It feels counterintuitive. Expensive gasoline not only helped propel new-vehicle sales in the first quarter. It was a key factor in the surge.

But, according to a report in Automotive News, customers aren’t flocking from big trucks to small cars as happened four years ago when fuel prices spiked. Instead they are shopping within the same segments and snapping up newer models that get better fuel economy.

So despite $4 gasoline, consumers bought 1.4 million light vehicles in March, up 13% over March 2011 and the highest volume for any month since August 2007. What’s the attraction? New vehicles with better fuel efficiency than slightly older models of the same size.

“Fuel economy was the name of the game in March [and] the first quarter,” said Ken Czubay, Ford Motor Co.’s U.S. sales boss. “Dealers across the country told us that higher fuel prices played a larger role in customers’ choices.”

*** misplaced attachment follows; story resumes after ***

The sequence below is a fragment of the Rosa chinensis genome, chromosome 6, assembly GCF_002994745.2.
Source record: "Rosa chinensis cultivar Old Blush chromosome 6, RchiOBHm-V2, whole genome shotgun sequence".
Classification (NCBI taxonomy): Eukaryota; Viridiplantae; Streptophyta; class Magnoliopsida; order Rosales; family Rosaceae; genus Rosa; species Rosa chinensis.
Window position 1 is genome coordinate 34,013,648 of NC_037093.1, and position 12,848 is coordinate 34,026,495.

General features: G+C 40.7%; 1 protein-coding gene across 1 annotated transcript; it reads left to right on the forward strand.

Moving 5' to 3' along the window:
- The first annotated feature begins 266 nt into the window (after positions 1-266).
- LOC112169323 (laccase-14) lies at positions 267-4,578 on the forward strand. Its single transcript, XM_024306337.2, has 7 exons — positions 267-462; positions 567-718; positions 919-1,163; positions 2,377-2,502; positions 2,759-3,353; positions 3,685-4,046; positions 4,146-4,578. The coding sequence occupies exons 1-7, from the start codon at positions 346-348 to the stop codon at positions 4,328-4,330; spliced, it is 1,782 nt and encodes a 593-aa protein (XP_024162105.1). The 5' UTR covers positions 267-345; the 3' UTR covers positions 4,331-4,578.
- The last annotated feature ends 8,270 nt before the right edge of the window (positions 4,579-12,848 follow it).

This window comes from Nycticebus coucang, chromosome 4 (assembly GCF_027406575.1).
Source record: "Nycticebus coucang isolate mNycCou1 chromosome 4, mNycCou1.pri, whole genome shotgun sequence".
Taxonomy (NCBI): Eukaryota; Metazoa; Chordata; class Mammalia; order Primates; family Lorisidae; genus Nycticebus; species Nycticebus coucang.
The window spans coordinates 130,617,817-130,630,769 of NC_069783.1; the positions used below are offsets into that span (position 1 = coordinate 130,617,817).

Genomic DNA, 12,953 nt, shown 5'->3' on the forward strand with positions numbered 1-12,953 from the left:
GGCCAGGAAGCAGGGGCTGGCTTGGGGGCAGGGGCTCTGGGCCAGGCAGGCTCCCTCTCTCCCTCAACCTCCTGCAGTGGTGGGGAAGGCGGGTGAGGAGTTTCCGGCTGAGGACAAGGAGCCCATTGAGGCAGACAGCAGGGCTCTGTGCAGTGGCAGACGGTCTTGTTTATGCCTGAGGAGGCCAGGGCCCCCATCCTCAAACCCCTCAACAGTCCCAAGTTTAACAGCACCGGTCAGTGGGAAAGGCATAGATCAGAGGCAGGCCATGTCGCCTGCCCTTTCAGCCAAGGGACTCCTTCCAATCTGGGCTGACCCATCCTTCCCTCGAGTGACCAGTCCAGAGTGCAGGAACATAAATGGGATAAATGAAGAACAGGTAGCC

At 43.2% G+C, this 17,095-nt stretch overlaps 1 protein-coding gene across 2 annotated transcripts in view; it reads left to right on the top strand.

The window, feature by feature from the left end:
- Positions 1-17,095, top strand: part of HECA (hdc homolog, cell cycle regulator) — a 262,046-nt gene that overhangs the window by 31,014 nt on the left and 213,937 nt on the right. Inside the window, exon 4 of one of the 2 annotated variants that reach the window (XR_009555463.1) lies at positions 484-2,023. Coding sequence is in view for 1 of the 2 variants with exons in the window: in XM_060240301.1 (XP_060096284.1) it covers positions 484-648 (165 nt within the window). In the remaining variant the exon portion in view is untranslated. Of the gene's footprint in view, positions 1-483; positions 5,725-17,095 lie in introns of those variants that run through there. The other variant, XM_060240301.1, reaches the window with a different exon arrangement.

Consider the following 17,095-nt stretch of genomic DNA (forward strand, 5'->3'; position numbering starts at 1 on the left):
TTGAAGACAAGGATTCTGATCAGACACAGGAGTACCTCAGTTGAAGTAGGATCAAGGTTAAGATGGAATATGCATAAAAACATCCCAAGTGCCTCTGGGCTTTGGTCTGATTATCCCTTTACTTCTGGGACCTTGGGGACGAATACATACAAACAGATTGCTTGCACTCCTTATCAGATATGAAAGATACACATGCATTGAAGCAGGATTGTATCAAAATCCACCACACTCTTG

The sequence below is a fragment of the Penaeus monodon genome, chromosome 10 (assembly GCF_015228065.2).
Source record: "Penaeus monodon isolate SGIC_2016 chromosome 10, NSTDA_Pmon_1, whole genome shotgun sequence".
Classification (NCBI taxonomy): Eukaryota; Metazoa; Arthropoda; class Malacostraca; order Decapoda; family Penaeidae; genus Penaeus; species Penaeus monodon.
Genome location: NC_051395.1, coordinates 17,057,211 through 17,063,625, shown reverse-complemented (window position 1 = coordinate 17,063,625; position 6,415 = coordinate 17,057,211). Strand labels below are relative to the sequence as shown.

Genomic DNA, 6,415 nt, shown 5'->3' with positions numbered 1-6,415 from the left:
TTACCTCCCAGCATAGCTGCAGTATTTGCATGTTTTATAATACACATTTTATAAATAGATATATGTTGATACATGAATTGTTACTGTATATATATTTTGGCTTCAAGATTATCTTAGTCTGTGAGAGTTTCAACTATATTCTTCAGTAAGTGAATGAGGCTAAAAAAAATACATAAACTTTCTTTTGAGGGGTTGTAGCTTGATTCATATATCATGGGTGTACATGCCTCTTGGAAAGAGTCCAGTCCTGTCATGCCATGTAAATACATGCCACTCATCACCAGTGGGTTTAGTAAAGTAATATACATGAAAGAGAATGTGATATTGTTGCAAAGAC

Czubay also cited the improving economy but said the availability of fuel-efficient vehicles has done the most to boost sales this year.

The March surge wasn’t a wholesale rush to small fuel-sippers as it was in 2008. Truck sales rose at about the same rate as car sales. In March, cars were up 14%, and truck sales rose 11%.

In May 2008, when fuel prices skyrocketed, cars were up 2%, and trucks plummeted 25%.

The big winners in March were models that combine much-improved fuel economy with utility, such as the Ford F series and Focus, Nissan Altima and Toyota Camry and Prius.

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